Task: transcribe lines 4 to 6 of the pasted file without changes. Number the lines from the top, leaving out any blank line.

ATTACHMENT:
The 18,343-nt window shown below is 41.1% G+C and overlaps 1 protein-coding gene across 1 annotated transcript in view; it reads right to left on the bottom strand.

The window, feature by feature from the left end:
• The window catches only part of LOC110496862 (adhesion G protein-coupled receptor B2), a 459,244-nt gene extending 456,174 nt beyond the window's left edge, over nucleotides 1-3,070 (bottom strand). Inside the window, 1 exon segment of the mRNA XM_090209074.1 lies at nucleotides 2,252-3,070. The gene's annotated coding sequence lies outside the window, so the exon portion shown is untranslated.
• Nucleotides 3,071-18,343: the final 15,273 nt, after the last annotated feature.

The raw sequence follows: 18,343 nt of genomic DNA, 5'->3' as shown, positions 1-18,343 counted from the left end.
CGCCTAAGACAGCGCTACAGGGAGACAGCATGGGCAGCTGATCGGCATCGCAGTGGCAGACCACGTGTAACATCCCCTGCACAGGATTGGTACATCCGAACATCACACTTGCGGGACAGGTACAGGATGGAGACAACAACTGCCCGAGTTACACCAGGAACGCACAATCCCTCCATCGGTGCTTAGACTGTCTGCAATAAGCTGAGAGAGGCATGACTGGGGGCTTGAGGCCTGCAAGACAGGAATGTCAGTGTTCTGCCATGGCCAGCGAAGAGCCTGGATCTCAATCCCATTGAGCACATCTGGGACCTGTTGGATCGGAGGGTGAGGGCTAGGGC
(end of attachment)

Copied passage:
• Nucleotides 3,071-18,343: the final 15,273 nt, after the last annotated feature.

The raw sequence follows: 18,343 nt of genomic DNA, 5'->3' as shown, positions 1-18,343 counted from the left end.
CGCCTAAGACAGCGCTACAGGGAGACAGCATGGGCAGCTGATCGGCATCGCAGTGGCAGACCACGTGTAACATCCCCTGCACAGGATTGGTACATCCGAACATCACACTTGCGGGACAGGTACAGGATGGAGACAACAACTGCCCGAGTTACACCAGGAACGCACAATCCCTCCATCGGTGCTTAGACTGTCTGCAATAAGCTGAGAGAGGCATGACTGGGGGCTTGAGGCCTGCAAGACAGGAATGTCAGTGTTCTGCCATGGCCAGCGAAGAGCCTGGATCTCAATCCCATTGAGCACATCTGGGACCTGTTGGATCGGAGGGTGAGGGCTAGGGC